An explanation of how to read this chart, and all such charts you’ll find on the StatSocial platform: The bar in blue, and the percentage within, represents the social media audience being analyzed (in this case, fans of YouTube TV). The bar in grey, and the percentage within, represents the baseline. For these entries, that is the average American social media audience. The index score to the right represents the degree to which the corresponding statistic for this audience is either in line with, exceeds, or falls short of the baseline. Index scores consistent with or greater than the baseline are in green, and those that are under-indexed are in red.

The baseline here is an even 50/50; half men and half women. This audience, leans a bit male. For your “at-a-glance” convenience, on the sightly and easy-to-use StatSocial web platform, an under-indexed score will be indicated in the reporting with a number in red (as in the image above). Those audience proportions either in keeping with, or exceeding the baseline are indicated in green.

Our emphasis on sports notwithstanding, there’s nothing overly male-friendly that’s immediately evident when observing YouTube TV without the aid of StatSocial.


Spoiler alert! These results will seem less surprising when we jump into the next set of stats. Still, nearly half this audience earns under $50,000 a year. The quantity earning over $100,000 annually falls rather significantly short of the average.


This is to what I was referring above. A full quarter of this audience is college-aged, or those just out of college. Indeed, to a degree comfortably over-indexed. Half of this audience is under 34 years of age (while under-indexed, they are very nearly dead on with the average).

The incomes earned by such a large proportion of this audience make more sense in context.

We mentioned above that YouTube had long made their mobile compatibility a big part of their marketing, and the below list of brands for which this audience shows the strongest affinities illustrates what is perhaps the fruits of that strategy


High end fashion, high end auto, and soft drinks dominate the most prominently indexed brands here. Admirers of the Louis Vuitton fashion house and luxury brand can be found here to a degree exceeding the average American social media audience by nearly three times.

Fans of Mercedes-Benz and their legendary high performance, luxury automobiles are dwelling among this audience to an extent exceeding the baseline by over two-and-a-half times.


The list is topped by BBC America’s (originating from BBC One in the U.K.) ‘The Graham Norton Show.’ The Irish comedian’s long-running talk show — which boasts a transatlantic variety of A-list guests — finds fans among the YouTube TV crowd by a proportion exceeding the average American social media audience by over five-and-a-quarter times.

Four of the programs here are animated. The youngest of those shows, the Seth MacFarlane co-created ‘American Dad,’ has been in production — initially on Fox and for the past four years on cable TV’s TBS — for a considerable 15 seasons. Fox’s ‘The Simpsons’ — the longest running scripted American primetime series ever — begins airing its 30th season this fall. These programs find favor here to degrees exceeding the baseline by roughly two-and-a-half to what’s approaching nearly three times.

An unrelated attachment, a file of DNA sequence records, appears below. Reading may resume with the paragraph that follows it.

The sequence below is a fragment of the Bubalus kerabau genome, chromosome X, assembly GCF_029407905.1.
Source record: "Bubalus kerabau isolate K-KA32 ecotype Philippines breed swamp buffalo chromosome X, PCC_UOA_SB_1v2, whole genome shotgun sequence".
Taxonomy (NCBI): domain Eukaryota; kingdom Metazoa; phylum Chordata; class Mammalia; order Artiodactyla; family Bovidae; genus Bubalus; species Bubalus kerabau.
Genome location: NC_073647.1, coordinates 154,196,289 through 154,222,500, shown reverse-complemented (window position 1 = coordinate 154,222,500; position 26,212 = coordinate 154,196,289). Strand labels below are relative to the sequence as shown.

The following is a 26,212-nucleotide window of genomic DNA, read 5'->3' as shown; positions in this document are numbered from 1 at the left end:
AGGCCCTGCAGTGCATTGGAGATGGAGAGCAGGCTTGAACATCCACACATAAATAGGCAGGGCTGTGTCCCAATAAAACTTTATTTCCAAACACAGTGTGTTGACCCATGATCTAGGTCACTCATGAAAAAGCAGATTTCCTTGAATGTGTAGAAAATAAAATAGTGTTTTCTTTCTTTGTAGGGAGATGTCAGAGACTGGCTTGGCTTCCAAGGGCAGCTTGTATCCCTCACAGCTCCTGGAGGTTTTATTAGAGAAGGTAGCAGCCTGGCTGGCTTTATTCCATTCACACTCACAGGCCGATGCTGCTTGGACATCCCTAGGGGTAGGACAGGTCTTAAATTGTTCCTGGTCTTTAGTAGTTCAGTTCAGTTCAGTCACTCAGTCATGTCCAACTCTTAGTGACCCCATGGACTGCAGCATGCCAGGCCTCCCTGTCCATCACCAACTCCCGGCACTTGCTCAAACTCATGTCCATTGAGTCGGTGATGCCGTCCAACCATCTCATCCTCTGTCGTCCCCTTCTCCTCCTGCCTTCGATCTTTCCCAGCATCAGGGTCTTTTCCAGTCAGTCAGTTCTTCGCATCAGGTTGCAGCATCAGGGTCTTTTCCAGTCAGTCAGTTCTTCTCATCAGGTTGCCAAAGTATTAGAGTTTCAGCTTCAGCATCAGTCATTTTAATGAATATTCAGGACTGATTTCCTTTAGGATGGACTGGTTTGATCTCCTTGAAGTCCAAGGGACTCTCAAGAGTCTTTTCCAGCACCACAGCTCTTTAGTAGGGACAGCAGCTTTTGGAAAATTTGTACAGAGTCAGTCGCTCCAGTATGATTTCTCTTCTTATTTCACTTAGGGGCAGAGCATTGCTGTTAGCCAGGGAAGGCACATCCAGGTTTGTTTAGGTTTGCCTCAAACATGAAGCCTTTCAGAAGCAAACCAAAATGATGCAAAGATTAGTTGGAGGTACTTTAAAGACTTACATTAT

Live-streaming services grant American soccer fans — across the country — with the greatest opportunities to view the largest assortment of matches, played both here and abroad. This is a clear reason why they figure so prominent among fans of the major competitors in the streaming sector.

International teams such as Spain’s Real Madrid C.F. — over-indexed above the baseline here by over eight-and-three-quarters times — and F.C. Barcelona have the attention of all soccer fans everywhere.

While Cristiano Ronaldo, one of the two most famous active soccer players on Earth, has moved on to play for Italy’s Juventus F.C. this past season, he played for Real Madrid for 9 years, becoming a household name all over the world during that time. Lionel Messi, the other of the world’s two most famous active soccer players, has played for Barcelona since 2004.

YouTube TV has done live-streaming in the past of major La Liga matches, as well as those of England’s Premier League. YouTube TV also offers subscribers, for an additional fee, Fox Soccer Plus.


To start things off we have the Indian news channel, NDTV. With nearly 11 million followers on Twitter, seven-and-a-half million on Facebook, and over two million YouTube subscribers, the channel has a strong presence at social media. That said, among this audience, their YouTube channel still finds favor to a degree exceeding the average by 27 ½ times. Next is the Vevo page for Mexican band Reik, also with a social media audience of millions. Still, you’ll find Reik fans — or fans of their Vevo channel, at least — among YouTube TV’s audience to an extent in excess of the average by 14 times.

— — — — — — — — — — — — — — — — — — — — — — — — — — — — — —

Watch this space, as this survey of the platforms most eager to get you cutting that cord has more to come.

You can snoop around the greater StatSocial Insights blog by clicking here.

To learn more or request a demo, click here.